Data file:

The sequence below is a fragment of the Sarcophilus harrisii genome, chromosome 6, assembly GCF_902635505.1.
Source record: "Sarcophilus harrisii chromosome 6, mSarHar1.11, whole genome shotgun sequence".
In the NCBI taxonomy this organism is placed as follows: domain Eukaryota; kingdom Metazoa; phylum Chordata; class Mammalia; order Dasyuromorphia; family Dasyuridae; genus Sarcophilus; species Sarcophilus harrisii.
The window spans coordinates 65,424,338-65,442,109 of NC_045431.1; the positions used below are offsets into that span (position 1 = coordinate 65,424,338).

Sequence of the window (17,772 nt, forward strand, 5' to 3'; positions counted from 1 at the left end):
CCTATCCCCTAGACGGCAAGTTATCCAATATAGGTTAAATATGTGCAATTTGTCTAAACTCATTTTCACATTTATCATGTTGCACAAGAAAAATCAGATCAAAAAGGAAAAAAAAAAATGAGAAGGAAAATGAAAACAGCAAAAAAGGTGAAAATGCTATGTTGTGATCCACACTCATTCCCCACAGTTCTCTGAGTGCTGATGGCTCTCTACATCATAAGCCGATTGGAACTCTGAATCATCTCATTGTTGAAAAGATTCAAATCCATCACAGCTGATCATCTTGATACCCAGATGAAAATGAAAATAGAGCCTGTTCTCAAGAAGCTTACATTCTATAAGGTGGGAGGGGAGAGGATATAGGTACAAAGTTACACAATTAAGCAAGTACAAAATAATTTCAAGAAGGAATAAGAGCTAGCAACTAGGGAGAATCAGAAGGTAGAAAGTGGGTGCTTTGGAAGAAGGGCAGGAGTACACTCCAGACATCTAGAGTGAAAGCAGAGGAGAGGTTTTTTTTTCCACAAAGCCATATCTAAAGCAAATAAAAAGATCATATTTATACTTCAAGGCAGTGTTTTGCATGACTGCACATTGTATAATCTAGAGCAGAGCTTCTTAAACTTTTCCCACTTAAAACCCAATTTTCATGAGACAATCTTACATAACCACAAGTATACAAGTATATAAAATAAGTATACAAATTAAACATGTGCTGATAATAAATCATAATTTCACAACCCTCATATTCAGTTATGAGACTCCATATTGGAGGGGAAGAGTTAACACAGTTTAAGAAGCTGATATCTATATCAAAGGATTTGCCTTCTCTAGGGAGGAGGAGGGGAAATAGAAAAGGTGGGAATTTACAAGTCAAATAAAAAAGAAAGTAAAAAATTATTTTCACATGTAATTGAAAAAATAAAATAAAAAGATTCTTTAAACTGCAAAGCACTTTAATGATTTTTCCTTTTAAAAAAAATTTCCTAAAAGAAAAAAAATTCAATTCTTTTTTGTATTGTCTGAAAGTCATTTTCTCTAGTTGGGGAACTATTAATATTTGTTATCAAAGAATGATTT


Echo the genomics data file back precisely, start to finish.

The sequence below is a fragment of the Sarcophilus harrisii genome, chromosome 6, assembly GCF_902635505.1.
Source record: "Sarcophilus harrisii chromosome 6, mSarHar1.11, whole genome shotgun sequence".
In the NCBI taxonomy this organism is placed as follows: domain Eukaryota; kingdom Metazoa; phylum Chordata; class Mammalia; order Dasyuromorphia; family Dasyuridae; genus Sarcophilus; species Sarcophilus harrisii.
The window spans coordinates 65,424,338-65,442,109 of NC_045431.1; the positions used below are offsets into that span (position 1 = coordinate 65,424,338).

Sequence of the window (17,772 nt, forward strand, 5' to 3'; positions counted from 1 at the left end):
CCTATCCCCTAGACGGCAAGTTATCCAATATAGGTTAAATATGTGCAATTTGTCTAAACTCATTTTCACATTTATCATGTTGCACAAGAAAAATCAGATCAAAAAGGAAAAAAAAAAATGAGAAGGAAAATGAAAACAGCAAAAAAGGTGAAAATGCTATGTTGTGATCCACACTCATTCCCCACAGTTCTCTGAGTGCTGATGGCTCTCTACATCATAAGCCGATTGGAACTCTGAATCATCTCATTGTTGAAAAGATTCAAATCCATCACAGCTGATCATCTTGATACCCAGATGAAAATGAAAATAGAGCCTGTTCTCAAGAAGCTTACATTCTATAAGGTGGGAGGGGAGAGGATATAGGTACAAAGTTACACAATTAAGCAAGTACAAAATAATTTCAAGAAGGAATAAGAGCTAGCAACTAGGGAGAATCAGAAGGTAGAAAGTGGGTGCTTTGGAAGAAGGGCAGGAGTACACTCCAGACATCTAGAGTGAAAGCAGAGGAGAGGTTTTTTTTTCCACAAAGCCATATCTAAAGCAAATAAAAAGATCATATTTATACTTCAAGGCAGTGTTTTGCATGACTGCACATTGTATAATCTAGAGCAGAGCTTCTTAAACTTTTCCCACTTAAAACCCAATTTTCATGAGACAATCTTACATAACCACAAGTATACAAGTATATAAAATAAGTATACAAATTAAACATGTGCTGATAATAAATCATAATTTCACAACCCTCATATTCAGTTATGAGACTCCATATTGGAGGGGAAGAGTTAACACAGTTTAAGAAGCTGATATCTATATCAAAGGATTTGCCTTCTCTAGGGAGGAGGAGGGGAAATAGAAAAGGTGGGAATTTACAAGTCAAATAAAAAAGAAAGTAAAAAATTATTTTCACATGTAATTGAAAAAATAAAATAAAAAGATTCTTTAAACTGCAAAGCACTTTAATGATTTTTCCTTTTAAAAAAAATTTCCTAAAAGAAAAAAAATTCAATTCTTTTTTGTATTGTCTGAAAGTCATTTTCTCTAGTTGGGGAACTATTAATATTTGTTATCAAAGAATGATTT